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During my second year of graduate school at Temple University, I was enrolled in this nearly impossible class: Editing the News I. You'd think we'd just be copy editing existing articles or learning the ins and outs of the editing world but it was so much more than that. For starters, we had to bring all 14 of our textbooks to class every day. Yes, 14. All of us had rolling bookbags to accommodate the load. I remember having to take SEPTA with my stupid rolling suitcase of books, resenting the world as I rolled my way down Girard Ave into work. We never used all 14 books in one class. At the most, we used 3 or 4. But we'd get called out if we forgot one. It was ridiculous. 

Our assignments were also unreal. We'd have to read a chapter and summarize it. Hey, not a big deal. But we'd also be given some huge task like creating a double truck layout on whales or collecting and identifying leaves. THEN we had to find time to study for the following quizzes which took place every class: a spelling test, a geography test where we had to fill in blank maps AND spell the locations correctly (capitals, states, countries, major landmarks, rivers...anything was fair game), an AP Stylebook and New York Times Stylebook quiz (random questions from each book...we'd be quizzed on ABC entries on week one and EGF on week two), and a visual dictionary quiz (the prof picked a random entry and we'd have to memorize it and regurgitate the facts on that page).

Every Monday we'd start class with those quizzes. Then we'd grade each others. We'd get the laundry list of assignments for the following week and the prof would teach a short lesson. The class was almost 3 hours and at the time I hated it. 

I'd have hissy fits and throw my suitcase of books in the middle of the room or knock over a pile of books on my desk. I had a crying spell in the elevator once because I felt so challenged that I didn't think I was going to pass. It was the hardest class I ever took in my life and I ended up getting an A-.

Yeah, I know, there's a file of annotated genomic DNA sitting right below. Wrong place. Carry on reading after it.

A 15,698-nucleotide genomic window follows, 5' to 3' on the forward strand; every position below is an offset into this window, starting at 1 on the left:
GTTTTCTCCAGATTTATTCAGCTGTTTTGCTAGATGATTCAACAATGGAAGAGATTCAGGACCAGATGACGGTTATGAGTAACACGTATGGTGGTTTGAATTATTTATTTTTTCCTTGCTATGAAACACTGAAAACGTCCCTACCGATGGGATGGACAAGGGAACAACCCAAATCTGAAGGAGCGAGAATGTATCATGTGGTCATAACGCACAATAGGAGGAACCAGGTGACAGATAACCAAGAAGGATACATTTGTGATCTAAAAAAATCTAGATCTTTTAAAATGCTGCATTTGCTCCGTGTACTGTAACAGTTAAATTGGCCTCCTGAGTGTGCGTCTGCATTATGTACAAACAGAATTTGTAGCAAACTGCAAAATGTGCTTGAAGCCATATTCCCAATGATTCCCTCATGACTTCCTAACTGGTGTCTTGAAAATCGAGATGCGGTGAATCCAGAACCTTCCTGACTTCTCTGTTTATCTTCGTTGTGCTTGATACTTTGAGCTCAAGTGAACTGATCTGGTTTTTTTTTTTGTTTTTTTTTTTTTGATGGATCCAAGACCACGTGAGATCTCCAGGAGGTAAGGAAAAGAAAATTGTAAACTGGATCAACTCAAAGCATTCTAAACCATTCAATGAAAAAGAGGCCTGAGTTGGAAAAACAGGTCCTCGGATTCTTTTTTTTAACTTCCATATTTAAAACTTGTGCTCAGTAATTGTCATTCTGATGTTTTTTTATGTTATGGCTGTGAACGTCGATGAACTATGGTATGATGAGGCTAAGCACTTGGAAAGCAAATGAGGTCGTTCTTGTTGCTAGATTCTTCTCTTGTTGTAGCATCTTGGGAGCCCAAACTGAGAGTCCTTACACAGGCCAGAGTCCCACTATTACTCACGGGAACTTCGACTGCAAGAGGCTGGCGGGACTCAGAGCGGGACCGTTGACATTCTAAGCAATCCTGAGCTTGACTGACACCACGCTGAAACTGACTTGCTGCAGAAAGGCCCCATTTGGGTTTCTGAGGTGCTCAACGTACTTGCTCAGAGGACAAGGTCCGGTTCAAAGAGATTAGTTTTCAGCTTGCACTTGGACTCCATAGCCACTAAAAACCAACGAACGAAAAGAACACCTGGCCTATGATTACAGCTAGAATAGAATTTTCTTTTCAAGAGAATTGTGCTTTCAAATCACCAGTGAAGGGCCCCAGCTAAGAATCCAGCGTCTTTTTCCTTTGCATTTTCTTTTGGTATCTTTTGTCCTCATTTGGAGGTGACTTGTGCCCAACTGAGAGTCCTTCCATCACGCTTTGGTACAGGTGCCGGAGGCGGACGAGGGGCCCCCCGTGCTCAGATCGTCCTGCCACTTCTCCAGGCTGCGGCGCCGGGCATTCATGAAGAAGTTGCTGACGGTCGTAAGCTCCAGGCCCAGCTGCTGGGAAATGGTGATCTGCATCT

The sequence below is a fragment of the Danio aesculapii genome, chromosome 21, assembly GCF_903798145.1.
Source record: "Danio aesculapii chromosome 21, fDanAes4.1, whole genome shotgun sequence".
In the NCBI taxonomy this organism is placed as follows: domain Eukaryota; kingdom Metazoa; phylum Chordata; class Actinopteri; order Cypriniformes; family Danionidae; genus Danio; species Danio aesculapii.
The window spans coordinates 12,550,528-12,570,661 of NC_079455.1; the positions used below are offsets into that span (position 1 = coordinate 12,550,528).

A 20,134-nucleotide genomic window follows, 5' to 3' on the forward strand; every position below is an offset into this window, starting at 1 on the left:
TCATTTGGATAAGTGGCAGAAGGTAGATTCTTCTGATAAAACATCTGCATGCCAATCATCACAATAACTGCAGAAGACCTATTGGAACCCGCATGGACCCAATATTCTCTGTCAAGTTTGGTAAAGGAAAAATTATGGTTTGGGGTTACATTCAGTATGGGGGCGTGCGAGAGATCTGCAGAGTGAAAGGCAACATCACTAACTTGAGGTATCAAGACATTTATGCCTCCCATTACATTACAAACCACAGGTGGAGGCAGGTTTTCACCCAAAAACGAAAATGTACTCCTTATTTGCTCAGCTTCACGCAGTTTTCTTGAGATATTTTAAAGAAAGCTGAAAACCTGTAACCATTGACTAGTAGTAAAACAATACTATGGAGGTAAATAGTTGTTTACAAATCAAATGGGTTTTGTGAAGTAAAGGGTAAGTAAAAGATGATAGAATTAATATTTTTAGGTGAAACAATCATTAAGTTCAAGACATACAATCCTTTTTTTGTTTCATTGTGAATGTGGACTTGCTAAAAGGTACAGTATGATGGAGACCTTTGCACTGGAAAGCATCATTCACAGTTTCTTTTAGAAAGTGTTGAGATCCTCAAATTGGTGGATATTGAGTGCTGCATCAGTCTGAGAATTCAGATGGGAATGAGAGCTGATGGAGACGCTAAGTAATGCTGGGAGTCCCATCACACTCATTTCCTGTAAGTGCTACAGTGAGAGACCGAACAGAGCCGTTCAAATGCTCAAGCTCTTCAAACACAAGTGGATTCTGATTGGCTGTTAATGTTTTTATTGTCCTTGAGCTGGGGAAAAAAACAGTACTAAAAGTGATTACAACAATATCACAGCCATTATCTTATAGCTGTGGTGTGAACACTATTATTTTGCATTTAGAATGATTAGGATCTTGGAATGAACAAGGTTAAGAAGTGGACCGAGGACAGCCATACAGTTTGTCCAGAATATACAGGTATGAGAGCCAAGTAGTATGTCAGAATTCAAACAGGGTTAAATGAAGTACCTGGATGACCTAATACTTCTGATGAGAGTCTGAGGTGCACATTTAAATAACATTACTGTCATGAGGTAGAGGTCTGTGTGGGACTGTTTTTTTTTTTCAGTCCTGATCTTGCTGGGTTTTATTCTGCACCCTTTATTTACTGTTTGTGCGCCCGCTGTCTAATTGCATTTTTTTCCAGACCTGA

I've been out of school for a year now and I miss it. Last night I felt so disconnected from journalism that I sought out my old Editing books. I realized how happy I was that I had them. While it was a pain to drag all 14 of them to class, I now have this library of journalism information at my disposal. The stressful, deadline driven random assignments? That emulates the newsroom. That is what journalism would be like every day. Here are 1,000 things you must accomplish in 72 hours, go. The class was preparing us for the real world and giving us the resources to succeed as journalists. Kind of like the Karate kid, we were beaten down in practice and realized our strength and resilience after the fact. 

I've started rereading "Think Like an Editor" and doing the activities in the back of the chapters. I'm hoping to refresh my journalism mind so I don't lose all of the things I learned in graduate school. It is easy to lose sight of the skills from your passion when your work is so far removed from anything you actually want to do for the rest of your life. I'm a babysitting paper pusher. I make a difference but not in the way that makes me feel like I make a difference. 

Battles prepare us for what lies ahead. I'd like to think that this stagnant career situation is preparing me for something. As the dust begins to collect on my degree and my desired field relies on unpaid interns to survive, I plan to use this time to refresh my memory and remind myself how to be an incredible journalist. I can't lose that part of me. 

Until next time...

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